[Doctors] are establishing “concierge” or “direct pay” practices, where patients pay a monthly or annual fee for enhanced services, including same day appointments, 24/7 access to their doctor, e-mail consultations, and longer appointment times.

The national average wage is equivalent to £100 daily. If you are a plumber, a casual labourer, retail worker, shop owner, freelancer, a skilled consultant or an entrepreneur then that wage is conditional on your being fit to work on any given day. If an NHS appointment is only available after a 7 day wait then you could be better, without help, before you even see a doctor but you would have lost at least £500-700 pounds. In contrast, if some access to medical advice saves you from spending the whole week in bed, and gets you back into the office for Friday then you will be £100 richer than you would have been. This is exactly what happened to me after a lingering bout of food poisoning. It cost me a well spent £40 on a private GP, and some non-prescription medication worth less than a tenner.  Compared to where I was when I made that decision I was at least £400 better off, and this was for a relatively simple problem. If I had a chronic condition to manage I might face that kind of trade-off regularly.

The pricing of Josh Umbehr’s AtlasMD service is comparable to a gym membership or daily coffee, $50 per month for any adult via a company policy. Let’s assume we do not get the benefit of the exchange rate and this is likely to cost you £50 a month. Yes you would still pay for the NHS, it’s mandatory, but the more you earn the higher the probabity this kind of support will pay off economically; and of course the pay off is twice as fast if your spouse is nursing you and has similar circumstances. On average, for a single adult, the payoff would be 6 days. For me – a backend web developer – the payoff would be there if less than 2 days were saved in the year. Of course, this doesn’t cover major catastrophic illnesses, but I would be able to rely on the NHS for that. I’m thinking of incremental reform, and also in terms of triggering a debate about NHS quality.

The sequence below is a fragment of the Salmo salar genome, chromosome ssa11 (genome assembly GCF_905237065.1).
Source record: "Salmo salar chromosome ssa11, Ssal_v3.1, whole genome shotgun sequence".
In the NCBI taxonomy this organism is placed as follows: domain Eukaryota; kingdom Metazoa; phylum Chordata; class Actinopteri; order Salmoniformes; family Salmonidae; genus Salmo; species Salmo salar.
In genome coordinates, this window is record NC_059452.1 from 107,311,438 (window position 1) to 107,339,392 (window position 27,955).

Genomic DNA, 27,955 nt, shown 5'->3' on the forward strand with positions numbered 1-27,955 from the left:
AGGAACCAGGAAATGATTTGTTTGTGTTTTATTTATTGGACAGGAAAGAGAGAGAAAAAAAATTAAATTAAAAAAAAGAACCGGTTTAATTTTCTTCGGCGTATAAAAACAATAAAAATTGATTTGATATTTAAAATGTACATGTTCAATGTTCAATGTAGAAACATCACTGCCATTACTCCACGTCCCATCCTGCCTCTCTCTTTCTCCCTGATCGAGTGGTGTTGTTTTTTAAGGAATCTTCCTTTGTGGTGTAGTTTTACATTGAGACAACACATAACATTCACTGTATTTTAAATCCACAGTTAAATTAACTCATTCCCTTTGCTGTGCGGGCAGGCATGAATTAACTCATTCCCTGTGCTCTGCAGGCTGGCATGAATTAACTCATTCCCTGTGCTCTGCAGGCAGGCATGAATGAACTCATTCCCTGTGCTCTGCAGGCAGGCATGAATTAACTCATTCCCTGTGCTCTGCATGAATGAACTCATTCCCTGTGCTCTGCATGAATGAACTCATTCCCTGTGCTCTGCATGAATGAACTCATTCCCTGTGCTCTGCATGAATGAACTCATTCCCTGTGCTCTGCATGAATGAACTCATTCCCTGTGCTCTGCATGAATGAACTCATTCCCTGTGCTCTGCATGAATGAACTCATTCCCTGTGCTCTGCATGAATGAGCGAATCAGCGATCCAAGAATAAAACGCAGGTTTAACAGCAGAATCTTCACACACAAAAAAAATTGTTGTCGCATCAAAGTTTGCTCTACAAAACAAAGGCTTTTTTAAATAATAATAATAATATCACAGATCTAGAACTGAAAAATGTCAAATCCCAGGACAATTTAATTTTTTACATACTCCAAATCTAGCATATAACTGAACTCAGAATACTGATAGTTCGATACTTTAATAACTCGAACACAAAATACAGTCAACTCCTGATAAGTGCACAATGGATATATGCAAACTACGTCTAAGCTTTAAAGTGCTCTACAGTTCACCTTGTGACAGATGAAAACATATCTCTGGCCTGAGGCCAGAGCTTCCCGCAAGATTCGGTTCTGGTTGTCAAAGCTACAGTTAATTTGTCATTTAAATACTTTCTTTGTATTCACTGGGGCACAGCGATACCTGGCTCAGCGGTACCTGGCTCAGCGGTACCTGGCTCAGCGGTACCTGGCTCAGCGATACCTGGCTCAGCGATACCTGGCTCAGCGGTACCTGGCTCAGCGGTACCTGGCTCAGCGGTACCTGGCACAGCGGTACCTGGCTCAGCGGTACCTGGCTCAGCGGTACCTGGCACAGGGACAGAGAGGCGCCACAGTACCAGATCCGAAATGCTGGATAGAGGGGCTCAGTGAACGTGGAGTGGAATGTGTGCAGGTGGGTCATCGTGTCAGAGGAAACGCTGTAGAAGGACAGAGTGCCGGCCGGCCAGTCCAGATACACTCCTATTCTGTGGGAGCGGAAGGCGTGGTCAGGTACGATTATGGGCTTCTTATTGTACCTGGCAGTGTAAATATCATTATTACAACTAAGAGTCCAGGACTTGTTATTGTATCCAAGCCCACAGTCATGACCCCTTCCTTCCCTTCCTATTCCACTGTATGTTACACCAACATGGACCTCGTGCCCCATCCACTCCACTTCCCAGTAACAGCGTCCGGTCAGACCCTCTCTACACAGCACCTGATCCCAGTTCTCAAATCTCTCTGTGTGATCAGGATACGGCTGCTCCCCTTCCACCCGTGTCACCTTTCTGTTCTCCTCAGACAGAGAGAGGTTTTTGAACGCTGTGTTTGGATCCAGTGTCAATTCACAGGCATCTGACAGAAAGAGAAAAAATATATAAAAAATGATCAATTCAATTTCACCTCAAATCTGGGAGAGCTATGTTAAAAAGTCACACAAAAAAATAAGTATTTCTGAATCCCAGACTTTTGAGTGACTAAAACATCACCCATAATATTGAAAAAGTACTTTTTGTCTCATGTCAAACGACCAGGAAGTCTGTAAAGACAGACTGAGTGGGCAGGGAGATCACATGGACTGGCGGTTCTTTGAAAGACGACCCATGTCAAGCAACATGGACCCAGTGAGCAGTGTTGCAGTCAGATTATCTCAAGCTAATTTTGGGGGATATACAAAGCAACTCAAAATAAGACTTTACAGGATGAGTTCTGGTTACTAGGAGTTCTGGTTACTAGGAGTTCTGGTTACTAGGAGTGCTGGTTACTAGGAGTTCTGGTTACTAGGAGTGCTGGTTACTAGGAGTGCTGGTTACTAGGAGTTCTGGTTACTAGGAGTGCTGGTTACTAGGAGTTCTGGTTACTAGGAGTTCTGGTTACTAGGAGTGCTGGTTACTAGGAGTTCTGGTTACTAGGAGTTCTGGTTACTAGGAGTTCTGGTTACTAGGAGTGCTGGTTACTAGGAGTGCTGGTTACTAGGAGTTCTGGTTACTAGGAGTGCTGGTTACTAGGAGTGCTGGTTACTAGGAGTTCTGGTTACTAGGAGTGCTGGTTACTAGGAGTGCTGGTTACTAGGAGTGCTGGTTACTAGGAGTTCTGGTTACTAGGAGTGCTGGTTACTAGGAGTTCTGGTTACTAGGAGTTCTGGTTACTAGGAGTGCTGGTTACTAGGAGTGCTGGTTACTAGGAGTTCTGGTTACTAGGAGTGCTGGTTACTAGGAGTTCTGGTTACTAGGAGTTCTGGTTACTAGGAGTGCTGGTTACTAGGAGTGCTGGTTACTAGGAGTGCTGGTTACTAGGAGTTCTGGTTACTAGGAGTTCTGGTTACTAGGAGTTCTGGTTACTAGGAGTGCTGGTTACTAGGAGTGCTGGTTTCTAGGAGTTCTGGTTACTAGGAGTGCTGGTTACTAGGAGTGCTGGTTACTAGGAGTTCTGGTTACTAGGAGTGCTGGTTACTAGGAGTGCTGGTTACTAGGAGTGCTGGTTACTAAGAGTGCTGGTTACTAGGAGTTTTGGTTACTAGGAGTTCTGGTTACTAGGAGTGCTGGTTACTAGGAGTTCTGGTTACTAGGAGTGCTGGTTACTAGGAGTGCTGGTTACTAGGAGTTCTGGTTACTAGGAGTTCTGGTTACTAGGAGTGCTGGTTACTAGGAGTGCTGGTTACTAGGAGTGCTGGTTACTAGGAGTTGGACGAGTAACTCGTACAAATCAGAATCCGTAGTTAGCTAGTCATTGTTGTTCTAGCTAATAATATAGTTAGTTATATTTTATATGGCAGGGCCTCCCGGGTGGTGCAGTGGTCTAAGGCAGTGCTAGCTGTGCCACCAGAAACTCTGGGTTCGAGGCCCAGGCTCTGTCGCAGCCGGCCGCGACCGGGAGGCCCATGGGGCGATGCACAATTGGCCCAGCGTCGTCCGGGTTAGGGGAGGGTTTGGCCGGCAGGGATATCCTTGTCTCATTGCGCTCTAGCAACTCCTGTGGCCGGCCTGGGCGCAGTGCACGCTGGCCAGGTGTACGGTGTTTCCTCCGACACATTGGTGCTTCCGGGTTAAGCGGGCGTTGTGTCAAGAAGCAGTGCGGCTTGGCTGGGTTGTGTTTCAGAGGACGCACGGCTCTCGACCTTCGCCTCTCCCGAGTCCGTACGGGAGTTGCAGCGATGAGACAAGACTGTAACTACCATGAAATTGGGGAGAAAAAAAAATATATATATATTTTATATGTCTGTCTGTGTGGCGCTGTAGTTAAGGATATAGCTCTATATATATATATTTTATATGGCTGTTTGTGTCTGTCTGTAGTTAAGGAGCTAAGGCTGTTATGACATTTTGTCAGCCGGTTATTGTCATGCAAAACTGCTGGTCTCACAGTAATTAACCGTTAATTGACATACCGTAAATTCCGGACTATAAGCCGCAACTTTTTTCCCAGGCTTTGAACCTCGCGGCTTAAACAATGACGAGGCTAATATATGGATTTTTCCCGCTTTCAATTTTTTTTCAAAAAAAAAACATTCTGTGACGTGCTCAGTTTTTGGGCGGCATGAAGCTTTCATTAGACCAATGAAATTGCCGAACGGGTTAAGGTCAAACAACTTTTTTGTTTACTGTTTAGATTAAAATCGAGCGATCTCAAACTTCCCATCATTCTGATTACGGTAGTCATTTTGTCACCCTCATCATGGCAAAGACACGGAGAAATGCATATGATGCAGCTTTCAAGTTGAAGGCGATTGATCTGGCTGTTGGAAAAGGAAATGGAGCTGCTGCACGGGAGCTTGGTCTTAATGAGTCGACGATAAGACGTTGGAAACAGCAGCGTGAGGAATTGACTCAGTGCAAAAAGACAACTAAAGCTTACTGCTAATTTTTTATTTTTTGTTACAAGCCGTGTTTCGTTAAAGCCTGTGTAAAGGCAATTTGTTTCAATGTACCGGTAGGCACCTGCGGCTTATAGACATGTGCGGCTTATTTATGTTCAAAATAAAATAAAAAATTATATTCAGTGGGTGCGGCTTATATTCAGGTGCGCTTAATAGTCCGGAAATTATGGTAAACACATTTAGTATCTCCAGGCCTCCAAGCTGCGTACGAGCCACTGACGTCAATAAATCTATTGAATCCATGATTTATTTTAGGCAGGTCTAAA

This is what I’d like to see happening. At the moment, I am able to find just one GP offering a service on a monthly fee in the UK and that is in the rural out-of-hours niche. I’d like this to be commonplace, and available all-day. It would not need to be the dominant form of healthcare, but merely to be available for about the price of a gym membership to 10% of the population. We can then start to use this kind of care as a counter example to the sainted NHS. To get there, we need to stimulate demand. We need to talk about this idea with friends and talk about the various ways in which this would be more pleasant and more convenient than the GP service we get from the NHS. We would then be able to talk about the NHS as something like a safety net for very serious medical catastrophes, not something we rely on every day for every kind of medical assistance.